A person acting without insight is like a person travelling on a wrong path – continuous travel does not do anything except increase his distance away (from his destination).
The transport for this journey is the body and its strengths. Just like one is unable to travel the path if their transport is weak and broken down in an apparent journey, likewise in this journey, if one does not have a healthy body and strength, one will not be able to do anything. Therefore, acquiring livelihood from this perspective is necessary, and that which is required should be to the extent that is necessary, and seeking anything extra in one’s livelihood is a barrier to wayfaring. The condemned world which they have warned us against is that excessiveness which is unhealthy for the possessor, but the amount necessary is inclusive of the matters concerning the hereafter and its acquirement is an act of worship.
Just as if one who on an apparent journey allows the reins of their transport to travel any way it wishes, one will not remain on their path, likewise in the spiritual journey if the body and its strengths are neglected so that they can do whatever they will, and they do not abide by the etiquettes and divine practices, nor the reins are controlled, one will not remain on the path towards the Truth.
The companions on this journey are the scholars, righteous ones, worshipers, and the wayfarers who assist and help one another. This is because one does not become aware of their deficiencies quickly enough but becomes aware of others’ deficiencies quicker. Thus, if a few friends together promise to inform one another of their deficiencies, they will be able to travel the path and they will remain protected from the thieves and robbers of religion.
Satan is closer to one who is alone than a congregation – and Allah’s (swt) hand is upon the congregation.
If one slips off the path, another will inform him of it and bring him back. However, if one is alone then it is far-fetched for them to become aware of that.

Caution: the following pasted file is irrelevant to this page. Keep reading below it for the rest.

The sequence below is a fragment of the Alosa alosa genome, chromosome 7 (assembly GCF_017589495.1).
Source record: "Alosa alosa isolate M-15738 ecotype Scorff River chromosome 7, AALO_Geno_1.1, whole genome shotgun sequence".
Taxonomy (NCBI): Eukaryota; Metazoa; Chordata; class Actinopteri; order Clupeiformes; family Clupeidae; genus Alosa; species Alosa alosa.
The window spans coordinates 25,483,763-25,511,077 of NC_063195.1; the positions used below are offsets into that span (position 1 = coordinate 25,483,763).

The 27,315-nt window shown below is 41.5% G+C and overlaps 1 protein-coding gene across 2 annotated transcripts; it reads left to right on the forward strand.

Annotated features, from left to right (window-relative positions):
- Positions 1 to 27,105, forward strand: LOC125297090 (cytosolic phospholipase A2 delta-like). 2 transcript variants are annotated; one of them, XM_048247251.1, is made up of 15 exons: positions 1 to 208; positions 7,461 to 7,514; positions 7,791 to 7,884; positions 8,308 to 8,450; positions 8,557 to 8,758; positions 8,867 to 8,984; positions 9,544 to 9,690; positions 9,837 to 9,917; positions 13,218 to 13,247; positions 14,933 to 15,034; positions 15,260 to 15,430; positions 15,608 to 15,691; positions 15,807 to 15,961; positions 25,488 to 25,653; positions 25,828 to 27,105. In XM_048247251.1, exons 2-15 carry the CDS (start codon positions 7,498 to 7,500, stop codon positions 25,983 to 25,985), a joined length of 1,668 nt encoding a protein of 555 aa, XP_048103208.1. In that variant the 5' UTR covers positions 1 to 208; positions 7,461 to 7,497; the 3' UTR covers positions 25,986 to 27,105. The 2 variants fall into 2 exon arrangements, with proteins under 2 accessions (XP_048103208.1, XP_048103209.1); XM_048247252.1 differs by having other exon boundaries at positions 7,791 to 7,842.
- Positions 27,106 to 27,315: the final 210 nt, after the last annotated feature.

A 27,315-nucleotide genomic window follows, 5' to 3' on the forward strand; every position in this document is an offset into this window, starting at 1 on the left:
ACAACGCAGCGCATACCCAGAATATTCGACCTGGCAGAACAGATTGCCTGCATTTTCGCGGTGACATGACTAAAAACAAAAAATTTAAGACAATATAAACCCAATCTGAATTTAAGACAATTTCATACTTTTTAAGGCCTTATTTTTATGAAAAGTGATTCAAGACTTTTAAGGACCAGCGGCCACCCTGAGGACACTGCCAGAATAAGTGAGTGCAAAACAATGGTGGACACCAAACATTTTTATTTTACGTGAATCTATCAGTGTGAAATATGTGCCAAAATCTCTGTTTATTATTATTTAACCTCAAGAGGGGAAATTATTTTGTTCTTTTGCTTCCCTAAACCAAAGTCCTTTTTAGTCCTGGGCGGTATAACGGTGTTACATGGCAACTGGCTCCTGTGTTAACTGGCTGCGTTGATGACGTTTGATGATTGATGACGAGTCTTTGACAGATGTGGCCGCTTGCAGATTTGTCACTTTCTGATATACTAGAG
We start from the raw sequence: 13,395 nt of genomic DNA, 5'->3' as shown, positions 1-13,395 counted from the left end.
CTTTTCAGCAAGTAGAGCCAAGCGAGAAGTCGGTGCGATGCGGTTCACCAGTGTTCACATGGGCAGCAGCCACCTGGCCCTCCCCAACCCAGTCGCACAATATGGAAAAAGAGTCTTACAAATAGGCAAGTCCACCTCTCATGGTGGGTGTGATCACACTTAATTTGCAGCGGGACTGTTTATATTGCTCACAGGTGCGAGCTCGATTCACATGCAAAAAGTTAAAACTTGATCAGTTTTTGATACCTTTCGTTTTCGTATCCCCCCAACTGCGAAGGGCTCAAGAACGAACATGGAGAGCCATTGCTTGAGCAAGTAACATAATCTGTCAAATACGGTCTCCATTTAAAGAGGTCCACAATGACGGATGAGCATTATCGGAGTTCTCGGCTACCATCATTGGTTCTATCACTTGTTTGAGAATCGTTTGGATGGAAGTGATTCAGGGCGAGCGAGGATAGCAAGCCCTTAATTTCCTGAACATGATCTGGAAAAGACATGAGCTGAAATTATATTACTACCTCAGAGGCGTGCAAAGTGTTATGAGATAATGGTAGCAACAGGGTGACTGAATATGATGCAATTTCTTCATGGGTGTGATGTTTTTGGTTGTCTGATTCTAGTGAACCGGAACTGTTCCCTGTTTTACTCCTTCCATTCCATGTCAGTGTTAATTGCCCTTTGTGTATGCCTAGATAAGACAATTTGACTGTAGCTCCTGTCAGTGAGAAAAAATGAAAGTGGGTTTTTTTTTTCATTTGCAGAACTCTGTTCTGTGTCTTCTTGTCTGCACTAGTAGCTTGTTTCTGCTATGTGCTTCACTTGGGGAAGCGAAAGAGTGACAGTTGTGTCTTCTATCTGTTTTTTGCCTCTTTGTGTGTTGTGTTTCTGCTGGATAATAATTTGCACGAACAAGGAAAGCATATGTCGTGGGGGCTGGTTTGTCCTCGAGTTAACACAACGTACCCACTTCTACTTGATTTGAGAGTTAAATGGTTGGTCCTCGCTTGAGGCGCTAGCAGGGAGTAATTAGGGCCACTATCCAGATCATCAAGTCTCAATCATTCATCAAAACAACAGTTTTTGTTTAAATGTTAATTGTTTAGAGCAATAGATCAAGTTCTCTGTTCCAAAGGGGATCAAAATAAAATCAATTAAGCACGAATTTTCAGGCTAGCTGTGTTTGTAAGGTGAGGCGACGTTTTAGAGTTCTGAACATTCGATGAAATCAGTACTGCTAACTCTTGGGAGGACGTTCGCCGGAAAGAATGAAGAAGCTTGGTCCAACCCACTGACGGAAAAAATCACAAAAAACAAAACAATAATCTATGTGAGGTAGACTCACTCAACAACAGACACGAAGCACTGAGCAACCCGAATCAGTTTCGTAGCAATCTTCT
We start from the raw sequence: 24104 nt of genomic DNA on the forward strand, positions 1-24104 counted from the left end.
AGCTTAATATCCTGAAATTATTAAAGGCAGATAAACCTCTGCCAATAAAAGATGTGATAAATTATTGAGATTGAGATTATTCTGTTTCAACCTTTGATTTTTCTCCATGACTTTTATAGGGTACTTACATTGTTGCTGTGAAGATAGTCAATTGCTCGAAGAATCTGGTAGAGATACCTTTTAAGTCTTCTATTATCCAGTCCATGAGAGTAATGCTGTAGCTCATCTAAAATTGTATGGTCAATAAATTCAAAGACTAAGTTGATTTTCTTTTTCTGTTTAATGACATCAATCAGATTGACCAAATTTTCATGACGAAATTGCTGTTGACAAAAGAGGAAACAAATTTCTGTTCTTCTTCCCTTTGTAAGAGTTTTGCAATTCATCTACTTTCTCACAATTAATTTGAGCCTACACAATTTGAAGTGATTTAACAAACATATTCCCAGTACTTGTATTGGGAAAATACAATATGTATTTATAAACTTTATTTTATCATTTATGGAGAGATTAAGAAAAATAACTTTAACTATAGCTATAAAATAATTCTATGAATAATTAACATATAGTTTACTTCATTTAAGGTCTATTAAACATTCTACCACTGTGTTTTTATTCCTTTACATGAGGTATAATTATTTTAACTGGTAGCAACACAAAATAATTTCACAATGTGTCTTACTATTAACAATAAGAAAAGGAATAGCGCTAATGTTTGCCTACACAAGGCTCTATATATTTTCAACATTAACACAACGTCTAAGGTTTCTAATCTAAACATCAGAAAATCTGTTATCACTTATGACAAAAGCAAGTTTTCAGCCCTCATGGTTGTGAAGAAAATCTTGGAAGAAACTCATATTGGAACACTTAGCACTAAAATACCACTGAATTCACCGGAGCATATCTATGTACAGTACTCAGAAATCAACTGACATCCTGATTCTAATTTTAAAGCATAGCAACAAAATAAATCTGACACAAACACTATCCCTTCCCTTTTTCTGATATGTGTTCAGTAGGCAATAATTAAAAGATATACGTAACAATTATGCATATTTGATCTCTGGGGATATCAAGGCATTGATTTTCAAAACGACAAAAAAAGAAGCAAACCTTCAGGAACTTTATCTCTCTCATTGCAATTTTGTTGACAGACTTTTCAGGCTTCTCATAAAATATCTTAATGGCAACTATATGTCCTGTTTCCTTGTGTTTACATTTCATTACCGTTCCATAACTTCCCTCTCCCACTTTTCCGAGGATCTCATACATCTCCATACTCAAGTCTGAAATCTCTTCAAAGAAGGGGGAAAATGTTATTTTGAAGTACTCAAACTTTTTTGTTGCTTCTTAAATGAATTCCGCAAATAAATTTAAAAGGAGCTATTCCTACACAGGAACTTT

The guide for this path is the Prophet (p) and the rest of the infallibles (a) who have shown the path and have established the practices and etiquettes which inform one of the benefits and harms of the path, and who have themselves tread this path and have asked the nation to imitate and follow them.
[33:21] In the Apostle of Allah there is certainly for you a good exemplar
[3:31] Say, ‘If you love Allah, then follow me; Allah will love you’
The fruits of what they would do and command others to do as has been understood from the reliable traditions of the Ahl al-Bayt (a), which a wayfarer must do and is not permissible for him to abandon after the attainment of correct belief, are the following twenty-five things:
1) Protective of the five daily prayers, meaning praying them at their foremost times in congregation and with the appropriate etiquettes. If for some reason or excuse one is unable to pray at the foremost time, or unable to pray in congregation, or does not observe the appropriate etiquettes, they have fallen off the path of wayfaring and are equal to rest of the laity who roam around in their ignorance and misguidance, are unaware about their path and destination and do not progress at all.
2) Protective of the Friday prayers, the two ‘Īd prayers, the prayers of Āyāt – with all their conditions, unless with a justified excuse. If three consecutive Friday prayers are abandoned without an excuse, his heart will become rusted to such an extent that it cannot be cleansed.2
3) Protective of the supererogatory prayers of the five daily prayers, whose abandonment is considered a sin, except the four units of ‘Aṣr and two units of Maghrib and the Watīrah whose abandonment even without an excuse is permissible.
4) Protective of the fast of the month of Ramaḍān to its perfection, by controlling the tongue from vain talk, backbiting, lying, swearing, and controlling the rest of the body parts from oppressing and betraying, and by not opening the fast with that which is prohibited, and be more careful of opening the fast in these days as opposed to the rest of the days with those things whose permissibility is doubtful.
5) Protective of the supererogatory fasts, which are the three known days of every month and whose reward is tantamount to the fasting of a lifetime. One should not abandon them without an excuse, and if they do then they should be repeated, or one madd of food should be given as charity for it.
6) Protective of the Zakāt, such that there is no delay and unnecessary circumspection, except with an excuse such as the absence of a rightfully deserving of it or waiting for one who is most rightful of deserving it.
7) Protective of giving a certain amount of wealth. I mean, one should make it a duty, whether every day, or every week, or every month, to give something to a beggar or one who is deprived. The amount should be reasonable, not so much that it disturbs one’s own life. If one does this secretly, it is better.